“If you thought leaves in your shoes and lumpy milk was bad,” the small girl said, “just you wait.”
“Wait?” she whispered.
“Wait until your tongue turns black, until spiders make nests in your ears, until-”
“Stop it,” she said. “What do you want?”
The crown. But she wanted so to keep it, more every day. She wanted to hold it, to wear it loosely on her fingers, to kiss it.
“It’ll only get worse.”
“The need for it. It’ll consume you. It’ll be the most important thing in the world to you. More important than food or shelter or any living creature.”
“I don’t believe you.”
She sat on the box. “Smart move, that.” She knocked on the lid. “Brass latch and hinges.”
“My mother gave that box to me.”
“My mother gave me the crown.” The girl looked so sad that all the heat in her cheeks turned blue.
“What if we share it?”
She looked at her with impatience. “Pixies keep what’s theirs.”
She started to cry. “I’ll miss it too much.”
“You’d miss your pinkie toes more.”
She hiccuped again. “Huh?”
“Oh.” She put her arm on the dresser, laid her head on it and wailed.
“I’ll give you something for it,” the pixie said.
“There’s nothing else I want!” She hiccuped and cried.
The pixie hopped off the box and whispered in her ear, “My name’s Anemone.”
She kept crying but flipped the latch and opened the box. She couldn’t bear to look.
When her tears were all used up, she wondered why she’d been crying at all. She wondered why, too, her jewelry box was open. She wondered at the leaves in her shoes, the knots in her hair and the smell of burnt toast coming from the kitchen.
From that day on, wherever she breathed, anemones grew. They sprang up in country gardens, in concrete city blocks, in window boxes and flowerpots. They grew in sun and rain and snow and ice.
They were gold and ruby and sapphire blue, emerald and onyx and pearl veined with light.
All the colors of a tiny crown she could never again quite recall.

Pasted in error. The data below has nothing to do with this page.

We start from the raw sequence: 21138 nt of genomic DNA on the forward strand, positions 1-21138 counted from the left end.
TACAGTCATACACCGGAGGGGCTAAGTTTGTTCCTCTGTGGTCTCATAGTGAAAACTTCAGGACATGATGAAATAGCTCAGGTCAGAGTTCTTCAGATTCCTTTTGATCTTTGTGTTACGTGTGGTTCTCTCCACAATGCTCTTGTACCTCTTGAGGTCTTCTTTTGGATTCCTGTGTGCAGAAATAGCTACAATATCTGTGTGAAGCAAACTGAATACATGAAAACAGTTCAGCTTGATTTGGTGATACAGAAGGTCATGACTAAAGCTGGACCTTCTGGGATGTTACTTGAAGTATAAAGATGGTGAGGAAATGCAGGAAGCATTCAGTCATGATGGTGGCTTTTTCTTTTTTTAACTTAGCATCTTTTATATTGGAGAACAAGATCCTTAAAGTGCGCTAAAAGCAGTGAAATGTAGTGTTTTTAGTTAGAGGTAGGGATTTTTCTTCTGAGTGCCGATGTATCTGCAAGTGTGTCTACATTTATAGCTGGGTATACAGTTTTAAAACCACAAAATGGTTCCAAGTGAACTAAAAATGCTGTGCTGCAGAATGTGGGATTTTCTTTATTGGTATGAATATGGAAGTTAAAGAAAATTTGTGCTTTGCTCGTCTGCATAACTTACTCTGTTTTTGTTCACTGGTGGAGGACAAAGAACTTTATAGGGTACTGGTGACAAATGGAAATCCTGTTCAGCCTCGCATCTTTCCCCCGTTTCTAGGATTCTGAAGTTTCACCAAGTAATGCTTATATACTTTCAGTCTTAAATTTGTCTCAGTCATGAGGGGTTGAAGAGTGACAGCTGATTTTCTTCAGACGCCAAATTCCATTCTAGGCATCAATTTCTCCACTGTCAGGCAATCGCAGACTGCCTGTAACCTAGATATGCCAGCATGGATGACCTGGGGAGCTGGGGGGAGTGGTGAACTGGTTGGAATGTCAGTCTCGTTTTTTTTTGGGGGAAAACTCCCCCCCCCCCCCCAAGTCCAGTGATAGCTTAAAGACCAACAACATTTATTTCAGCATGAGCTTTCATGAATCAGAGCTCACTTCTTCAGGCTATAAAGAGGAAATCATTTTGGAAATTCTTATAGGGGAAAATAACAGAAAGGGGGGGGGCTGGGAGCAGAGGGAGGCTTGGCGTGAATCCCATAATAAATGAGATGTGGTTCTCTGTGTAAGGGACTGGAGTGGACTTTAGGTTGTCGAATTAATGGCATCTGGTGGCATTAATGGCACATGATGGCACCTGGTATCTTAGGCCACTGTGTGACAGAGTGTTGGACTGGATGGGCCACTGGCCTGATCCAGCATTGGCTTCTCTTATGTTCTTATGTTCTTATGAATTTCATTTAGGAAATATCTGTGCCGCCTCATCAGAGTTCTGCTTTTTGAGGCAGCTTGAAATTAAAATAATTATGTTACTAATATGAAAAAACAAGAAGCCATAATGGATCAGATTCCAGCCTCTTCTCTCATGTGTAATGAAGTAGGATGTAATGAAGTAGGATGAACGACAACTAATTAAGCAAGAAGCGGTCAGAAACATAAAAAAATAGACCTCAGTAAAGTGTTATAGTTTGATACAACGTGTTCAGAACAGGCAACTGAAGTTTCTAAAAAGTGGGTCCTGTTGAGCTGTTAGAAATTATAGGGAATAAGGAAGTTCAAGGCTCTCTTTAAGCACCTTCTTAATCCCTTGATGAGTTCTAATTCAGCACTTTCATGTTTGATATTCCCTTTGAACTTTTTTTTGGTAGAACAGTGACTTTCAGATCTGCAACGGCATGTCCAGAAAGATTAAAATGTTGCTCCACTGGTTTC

She turned around but could see no one. “Who’s there?” “You dumb girl,” the voice said. “You dropped it back inside.” Her ears burned where the sound touched them, her face flushed warm where the color ran. “I’m going crazy. I’m going crazy. I’m going crazy. I’m going crazy.” She sat back down on the bed and started to weep. “What are you crying for? I’m the one who’s without what’s hers.” She peeked between her fingers, afraid to see something, afraid to see nothing. A very small girl stood on top of her dresser, knocking on the jewelry box as if she expected an answer. She was no bigger than a ruler and wore a dress made of ranunculus petals embellished with what was sure to be the threads missing from our heroine’s favorite shirt. The small girl began pacing, fading in and out as she walked, like a mirage shimmering in the heat. And hot she was, too. Face red, hands balled into fists that she pounded against her thighs, heat came off her like a stove. “Are you real?” she asked her, blinking furiously. “You astonish me.” She started hiccuping. A ridiculous reaction to fear that had plagued her since she was a child. The tiny girl clamped her hands to her ears. “Oh for the love of Pete, stop that racket.” She held her breath. She hiccuped deep in her throat. The girl pulled her hands away from her head and squinted at her. “I said, give it to me.” She blinked some more. “You’re not real. You’re a—” she was interrupted by a violent hiccup “—a hallucination.” “I am not.” “You are. I can see right through you.” “You’re such a dummy.” She walked away and looked back over her shoulder. “You can’t see all of me because I’m too beautiful.” “That doesn’t make sense.” “If you saw all of me at once, your mind would just…” She spun around. “Explode!” She put her fists to the side of her head and fanned her fingers out to demonstrate. She put out a finger to touch her but the creature was instantly at the other side of the dresser. “I haven’t cursed you yet but don’t think I won’t.” “Curses aren’t real.” She said it more to herself than the girl.